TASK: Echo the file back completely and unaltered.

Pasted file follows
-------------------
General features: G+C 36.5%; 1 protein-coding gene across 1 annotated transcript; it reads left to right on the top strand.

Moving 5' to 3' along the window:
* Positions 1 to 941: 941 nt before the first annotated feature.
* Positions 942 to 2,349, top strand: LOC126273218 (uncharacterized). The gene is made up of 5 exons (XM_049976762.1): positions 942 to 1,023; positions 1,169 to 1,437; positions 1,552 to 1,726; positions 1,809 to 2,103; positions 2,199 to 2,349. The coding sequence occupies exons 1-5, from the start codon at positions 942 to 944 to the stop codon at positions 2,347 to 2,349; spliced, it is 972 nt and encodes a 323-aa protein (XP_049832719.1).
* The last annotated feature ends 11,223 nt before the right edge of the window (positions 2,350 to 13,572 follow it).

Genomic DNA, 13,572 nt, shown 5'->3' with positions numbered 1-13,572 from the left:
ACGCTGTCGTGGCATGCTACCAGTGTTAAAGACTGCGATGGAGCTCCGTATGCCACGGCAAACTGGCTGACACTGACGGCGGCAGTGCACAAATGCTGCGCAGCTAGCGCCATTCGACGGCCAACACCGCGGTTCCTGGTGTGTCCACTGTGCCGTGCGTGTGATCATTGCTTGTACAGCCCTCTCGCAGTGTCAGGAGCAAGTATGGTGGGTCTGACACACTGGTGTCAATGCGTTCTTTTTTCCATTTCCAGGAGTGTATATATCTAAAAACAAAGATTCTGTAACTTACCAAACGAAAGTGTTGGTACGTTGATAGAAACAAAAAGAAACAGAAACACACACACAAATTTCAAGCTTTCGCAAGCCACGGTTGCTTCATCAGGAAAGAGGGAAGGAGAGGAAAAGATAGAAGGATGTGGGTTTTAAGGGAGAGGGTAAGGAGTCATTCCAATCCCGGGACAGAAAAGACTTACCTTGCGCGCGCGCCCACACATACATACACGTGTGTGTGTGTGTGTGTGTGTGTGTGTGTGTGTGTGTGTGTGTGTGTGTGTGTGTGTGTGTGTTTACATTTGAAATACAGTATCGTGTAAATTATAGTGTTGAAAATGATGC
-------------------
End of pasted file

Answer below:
General features: G+C 36.5%; 1 protein-coding gene across 1 annotated transcript; it reads left to right on the top strand.

Moving 5' to 3' along the window:
* Positions 1 to 941: 941 nt before the first annotated feature.
* Positions 942 to 2,349, top strand: LOC126273218 (uncharacterized). The gene is made up of 5 exons (XM_049976762.1): positions 942 to 1,023; positions 1,169 to 1,437; positions 1,552 to 1,726; positions 1,809 to 2,103; positions 2,199 to 2,349. The coding sequence occupies exons 1-5, from the start codon at positions 942 to 944 to the stop codon at positions 2,347 to 2,349; spliced, it is 972 nt and encodes a 323-aa protein (XP_049832719.1).
* The last annotated feature ends 11,223 nt before the right edge of the window (positions 2,350 to 13,572 follow it).

Genomic DNA, 13,572 nt, shown 5'->3' with positions numbered 1-13,572 from the left:
ACGCTGTCGTGGCATGCTACCAGTGTTAAAGACTGCGATGGAGCTCCGTATGCCACGGCAAACTGGCTGACACTGACGGCGGCAGTGCACAAATGCTGCGCAGCTAGCGCCATTCGACGGCCAACACCGCGGTTCCTGGTGTGTCCACTGTGCCGTGCGTGTGATCATTGCTTGTACAGCCCTCTCGCAGTGTCAGGAGCAAGTATGGTGGGTCTGACACACTGGTGTCAATGCGTTCTTTTTTCCATTTCCAGGAGTGTATATATCTAAAAACAAAGATTCTGTAACTTACCAAACGAAAGTGTTGGTACGTTGATAGAAACAAAAAGAAACAGAAACACACACACAAATTTCAAGCTTTCGCAAGCCACGGTTGCTTCATCAGGAAAGAGGGAAGGAGAGGAAAAGATAGAAGGATGTGGGTTTTAAGGGAGAGGGTAAGGAGTCATTCCAATCCCGGGACAGAAAAGACTTACCTTGCGCGCGCGCCCACACATACATACACGTGTGTGTGTGTGTGTGTGTGTGTGTGTGTGTGTGTGTGTGTGTGTGTGTGTGTGTGTGTGTGTTTACATTTGAAATACAGTATCGTGTAAATTATAGTGTTGAAAATGATGC